At this point, I can’t remember how many times we’ve driven south to the craggy Tennessee, North Carolina border. We’ve traveled down in the spring seeking early season camping and dry fly action before things get going in Pennsylvania. We’ve extended the season by going down in the fall to fish among spectacular autumnal mosaic mountains long after our leaves have fallen in the north.
Each time we make the trek, things are the same but different; consistently unpredictable. I guess that’s what keeps us going back? Our most recent trip was a totally new experience. After years of my dad and I, or my wife and I talking up the country’s most visited National Park, we recruited a whole troop of family to get together in Southern Appalachia. The goal of this trip, instead of the usual fishing excursion, was to celebrate my sister’s birthday. But let’s be serious: of course we went fishing.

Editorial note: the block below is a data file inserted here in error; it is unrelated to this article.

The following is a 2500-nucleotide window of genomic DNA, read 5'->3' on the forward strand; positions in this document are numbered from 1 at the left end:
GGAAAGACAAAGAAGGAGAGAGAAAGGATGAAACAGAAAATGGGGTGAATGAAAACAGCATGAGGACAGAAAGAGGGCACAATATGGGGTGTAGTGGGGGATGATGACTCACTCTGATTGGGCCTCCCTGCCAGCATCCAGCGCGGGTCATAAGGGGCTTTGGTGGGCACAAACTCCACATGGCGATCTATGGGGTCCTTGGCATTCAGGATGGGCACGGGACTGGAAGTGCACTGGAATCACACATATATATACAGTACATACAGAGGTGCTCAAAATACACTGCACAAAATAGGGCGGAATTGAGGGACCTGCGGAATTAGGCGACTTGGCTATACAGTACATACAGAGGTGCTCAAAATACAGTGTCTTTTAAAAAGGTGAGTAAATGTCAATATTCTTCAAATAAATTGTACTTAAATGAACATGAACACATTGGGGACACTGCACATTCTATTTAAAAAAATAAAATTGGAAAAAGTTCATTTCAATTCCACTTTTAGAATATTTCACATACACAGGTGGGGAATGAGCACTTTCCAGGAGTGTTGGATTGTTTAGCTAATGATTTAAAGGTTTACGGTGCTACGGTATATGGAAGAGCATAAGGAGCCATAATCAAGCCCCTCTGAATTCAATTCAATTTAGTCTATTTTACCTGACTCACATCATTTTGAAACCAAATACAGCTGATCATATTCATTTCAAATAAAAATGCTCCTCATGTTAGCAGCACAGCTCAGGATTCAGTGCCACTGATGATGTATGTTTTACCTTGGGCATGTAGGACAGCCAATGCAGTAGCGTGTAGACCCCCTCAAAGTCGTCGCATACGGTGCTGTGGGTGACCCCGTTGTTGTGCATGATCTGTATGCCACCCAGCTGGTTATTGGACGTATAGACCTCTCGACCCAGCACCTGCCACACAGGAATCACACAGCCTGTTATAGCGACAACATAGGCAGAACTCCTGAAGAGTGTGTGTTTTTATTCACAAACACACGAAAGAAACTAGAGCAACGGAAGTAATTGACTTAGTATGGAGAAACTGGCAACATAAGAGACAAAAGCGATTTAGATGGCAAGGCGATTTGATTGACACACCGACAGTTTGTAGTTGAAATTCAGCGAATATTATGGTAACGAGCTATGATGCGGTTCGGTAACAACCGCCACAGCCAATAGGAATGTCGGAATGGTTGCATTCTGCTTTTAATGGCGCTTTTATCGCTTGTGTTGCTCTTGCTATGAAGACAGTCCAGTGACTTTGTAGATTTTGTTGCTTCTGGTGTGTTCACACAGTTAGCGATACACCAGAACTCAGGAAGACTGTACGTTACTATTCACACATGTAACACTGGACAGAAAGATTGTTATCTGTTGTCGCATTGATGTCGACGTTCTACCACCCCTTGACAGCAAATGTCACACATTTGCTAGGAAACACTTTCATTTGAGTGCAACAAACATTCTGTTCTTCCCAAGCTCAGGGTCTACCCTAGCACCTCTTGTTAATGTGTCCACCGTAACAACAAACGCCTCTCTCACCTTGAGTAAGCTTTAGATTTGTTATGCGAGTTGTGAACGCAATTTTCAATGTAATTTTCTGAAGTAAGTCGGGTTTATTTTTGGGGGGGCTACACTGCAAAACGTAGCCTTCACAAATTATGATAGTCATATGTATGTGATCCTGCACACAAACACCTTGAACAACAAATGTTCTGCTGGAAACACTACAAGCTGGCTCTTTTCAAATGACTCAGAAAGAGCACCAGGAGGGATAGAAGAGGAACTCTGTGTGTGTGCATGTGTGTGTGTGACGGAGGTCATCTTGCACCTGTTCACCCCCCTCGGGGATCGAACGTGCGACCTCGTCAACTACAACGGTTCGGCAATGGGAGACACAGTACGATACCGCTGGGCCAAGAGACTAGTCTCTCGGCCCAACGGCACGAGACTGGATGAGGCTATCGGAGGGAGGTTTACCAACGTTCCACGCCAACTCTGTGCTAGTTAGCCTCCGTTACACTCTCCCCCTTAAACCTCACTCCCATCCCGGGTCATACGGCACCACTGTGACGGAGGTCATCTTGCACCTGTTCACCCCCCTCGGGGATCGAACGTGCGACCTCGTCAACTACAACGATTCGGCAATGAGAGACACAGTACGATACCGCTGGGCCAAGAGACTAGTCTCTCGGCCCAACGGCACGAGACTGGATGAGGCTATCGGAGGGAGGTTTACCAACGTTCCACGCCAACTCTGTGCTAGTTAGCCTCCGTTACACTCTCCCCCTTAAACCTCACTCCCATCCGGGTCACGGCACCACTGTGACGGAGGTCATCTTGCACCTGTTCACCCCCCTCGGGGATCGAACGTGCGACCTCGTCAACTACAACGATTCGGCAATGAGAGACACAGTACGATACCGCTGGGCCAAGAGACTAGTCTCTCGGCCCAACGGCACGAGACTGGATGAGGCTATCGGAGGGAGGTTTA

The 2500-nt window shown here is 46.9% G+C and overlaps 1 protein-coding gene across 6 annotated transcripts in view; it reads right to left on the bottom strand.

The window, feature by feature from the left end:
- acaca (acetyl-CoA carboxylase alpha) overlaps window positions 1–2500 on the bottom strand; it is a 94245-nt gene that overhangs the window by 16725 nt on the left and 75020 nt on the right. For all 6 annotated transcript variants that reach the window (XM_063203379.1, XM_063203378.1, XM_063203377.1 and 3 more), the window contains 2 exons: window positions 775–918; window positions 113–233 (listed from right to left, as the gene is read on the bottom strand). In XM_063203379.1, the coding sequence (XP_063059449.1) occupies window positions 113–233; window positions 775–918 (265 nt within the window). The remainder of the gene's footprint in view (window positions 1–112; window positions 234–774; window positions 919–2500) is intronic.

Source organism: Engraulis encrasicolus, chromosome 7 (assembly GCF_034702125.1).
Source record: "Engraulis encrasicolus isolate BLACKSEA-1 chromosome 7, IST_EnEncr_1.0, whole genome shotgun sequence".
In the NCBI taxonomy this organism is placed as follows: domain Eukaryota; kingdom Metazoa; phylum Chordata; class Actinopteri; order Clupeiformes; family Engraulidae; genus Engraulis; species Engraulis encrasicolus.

The fish in Great Smoky Mountain National Park are all wild, but only brook trout are native. The trout don’t often reach too grand of stature, but I don’t remember catching too many that didn’t boast exceptional colors. The fishing here is tough. With the gin clear water, fish rarely even raise a fin at a dragging fly. Technical, physically grueling fishing with the rewards being stubby trout? Aren’t there easier options? Sure, but easy is boring.
This trip only allowed for a couple short outings but this fishing did not disappoint. It was slower than normal, thanks to a cold front that seems to be typical everywhere this spring (if you can call it spring). Also, typical was my dad’s propensity to save up all his fishing karma and use it to catch THE fish, every time.
Another thing you can count on, is us talking about when we can make the next trip back to the Smokies before we’ve even left and which streams we’d really like to get back to.